I very much have a love/hate relationship with fighting games. That is to say, I love them while they hate me. I’m absolutely terrible at remembering and pulling off combos, I never time my blocks correctly, and I’m usually left in awe at my opponents for unleashing flashy finishing moves that knock me out almost instantly. Yet I press on anyways because I find their complexity and steep learning curve to be fun. Am I a gaming masochist? There’s no doubt about it. But even so, I’m nowhere near masochistic to fully enjoy Chaos Code, and unfortunately it’s not for my lack of skills.
Originally a Japanese arcade game, Chaos Code has been ported over to the PS3 from publisher Arc System Works, best known for its acclaimed Guilty Gear and BlazBlue series of fighting games. The fact that a developer held in such high regard in the genre published a game like Chaos Code is nothing short of surprising.
For starters, Chaos Code looks and feels way too much like a 90’s arcade fighter. I suppose you could argue that it’s an homage to them, but it certainly doesn’t seem like that was the intent. Instead it just feels like it’s a long-lost SNK game, as the King of Fighters series is clearly the main source of inspiration.
The sprites, backgrounds, and animation look nice, but when you compare them to modern 2D fighters like BlazBlue or the more recent Skullgirls, you notice just how dated the game looks. And comparing it to modern fighters isn’t unfair, because although you’d never be able to tell from the visuals, the game was originally released in 2011–three years after the release of the visually superior BlazBlue, which was originally an arcade game as well.
There’s been some attempt to translate the game for English speaking audiences. Characters still keep their Japanese voice-overs, with no option for other languages available, and that’s fine. But the translation for the text that’s interspersed throughout a character’s “story” (I use that term as loosely as possible, because the plot is laughably absurd and convoluted even for a 2D fighter, while the motivation behind why the characters are fighting make no sense) is absolutely awful. There are a ton of grammatical and spelling errors, and I can only assume that no one in charge of the translation was fluent in the English language.
Perhaps the game’s biggest flaw lies in its modes. There’s only your standard practice, story, versus, and survival modes. Notice anything missing? Yep, Chaos Code commits the biggest fighting game sin and omits an option to play online. Online multiplayer never has to be tacked onto games, but out of all the genres, it’s fighting that seems to demand it. Battling against the CPU grows stale, and it’s a shame that your only option to fight anther human being is limited to playing with a buddy on your couch.
There’s just no real use in mastering a character because you’re never going to have your skills put to the test. Again, this was a game made in 2011 and then ported to the PlayStation 3 in 2013. Although the developers are promising on patching the game to include online play (though no date has been announced), the lack of it at launch is astounding.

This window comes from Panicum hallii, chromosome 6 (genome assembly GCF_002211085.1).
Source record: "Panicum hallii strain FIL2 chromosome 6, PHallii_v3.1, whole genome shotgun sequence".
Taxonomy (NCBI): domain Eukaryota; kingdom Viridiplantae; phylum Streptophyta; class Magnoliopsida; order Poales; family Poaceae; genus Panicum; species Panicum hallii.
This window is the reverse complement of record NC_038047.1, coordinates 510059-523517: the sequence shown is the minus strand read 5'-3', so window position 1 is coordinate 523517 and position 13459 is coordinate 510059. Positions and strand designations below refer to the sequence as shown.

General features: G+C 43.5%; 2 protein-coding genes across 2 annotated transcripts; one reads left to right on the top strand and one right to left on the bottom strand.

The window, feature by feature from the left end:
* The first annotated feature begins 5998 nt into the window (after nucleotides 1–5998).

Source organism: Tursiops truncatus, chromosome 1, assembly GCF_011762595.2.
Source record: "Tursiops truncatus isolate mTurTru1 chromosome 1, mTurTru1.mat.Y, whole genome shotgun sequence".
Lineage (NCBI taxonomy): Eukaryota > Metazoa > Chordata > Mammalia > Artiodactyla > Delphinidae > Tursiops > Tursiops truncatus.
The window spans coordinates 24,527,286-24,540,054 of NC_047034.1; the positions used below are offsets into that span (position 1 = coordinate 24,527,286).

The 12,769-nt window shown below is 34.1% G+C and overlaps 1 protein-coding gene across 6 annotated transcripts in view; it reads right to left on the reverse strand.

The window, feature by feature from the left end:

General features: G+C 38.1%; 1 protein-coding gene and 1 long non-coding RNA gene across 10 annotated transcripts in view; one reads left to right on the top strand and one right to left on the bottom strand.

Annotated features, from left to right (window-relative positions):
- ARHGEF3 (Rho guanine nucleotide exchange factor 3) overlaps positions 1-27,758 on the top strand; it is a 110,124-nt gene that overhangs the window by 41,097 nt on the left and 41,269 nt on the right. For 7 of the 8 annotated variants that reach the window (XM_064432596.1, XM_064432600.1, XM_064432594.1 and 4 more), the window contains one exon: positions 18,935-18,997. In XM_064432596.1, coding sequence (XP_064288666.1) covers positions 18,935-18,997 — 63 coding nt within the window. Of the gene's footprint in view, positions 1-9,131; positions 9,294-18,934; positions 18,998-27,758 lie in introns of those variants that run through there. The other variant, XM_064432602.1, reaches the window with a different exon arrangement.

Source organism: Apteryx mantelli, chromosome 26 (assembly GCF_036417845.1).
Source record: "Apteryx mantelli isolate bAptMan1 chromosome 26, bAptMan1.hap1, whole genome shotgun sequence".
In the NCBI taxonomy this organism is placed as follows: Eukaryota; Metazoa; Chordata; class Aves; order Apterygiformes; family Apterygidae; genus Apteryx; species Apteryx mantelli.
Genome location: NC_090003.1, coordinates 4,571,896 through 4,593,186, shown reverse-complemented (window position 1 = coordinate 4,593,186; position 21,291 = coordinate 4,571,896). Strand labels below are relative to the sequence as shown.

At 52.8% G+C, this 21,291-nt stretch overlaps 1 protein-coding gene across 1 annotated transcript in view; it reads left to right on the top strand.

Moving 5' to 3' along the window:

It might sound like I’m being too critical of the game and consider it trash, which isn’t the case… well not entirely, anyways. I will admit that there are times when it feels fun, or at the very least, it feels competent enough to be enjoyable. There’s a good, four-button combat system that allows players who aren’t the best at the genre (e.g. me) to perform combos, while also offering advanced players the reward of a somewhat deep system. The “easy to learn, hard to master” approach is used here, which means that no matter what your skill level, you’ll do a fine job at unleashing your attacks.
Chaos Code also has some unique features that try to separate itself from the crowd of 2D fighters. When selecting your character, you’re presented with a few extra moves, of which you can select two to add in order to expand your list of combos. You can also choose whether your choice of movement is “run” or “step;” running full speed or taking short dashes has an effect on your play style, so it’s another way to give you more options.
Still, the combat quickly goes from fun to downright boring. There are times when the CPU opponents feel a little too overpowered after a certain reaching a certain point in a character’s story. Unless you plan to turn the difficulty down insanely low, expect to repeat battles over and over and over again. Because they eventually start to feel so tedious, it’s hard to gain any sense of accomplishment or satisfaction that most fighting games offer when you finally beat the opponent that’s been causing you so much trouble.
With so few modes, dated visuals and presentation, and a versus option that is currently restricted to local play, the unpolished Chaos Code feels like it wasn’t given much care or thought when it was being ported to the PlayStation 3. Even the new features it brings to the table, such as the ability to select your character’s movement style and selecting two additional attacks to expand your combo list, isn’t enough to make battles seem like more than a chore. Though its combat system is welcoming to players inexperienced in the genre, only hardcore fighting game fans will want to play this niche title; and the current glaring flaw of no online play might prevent even them from purchasing it.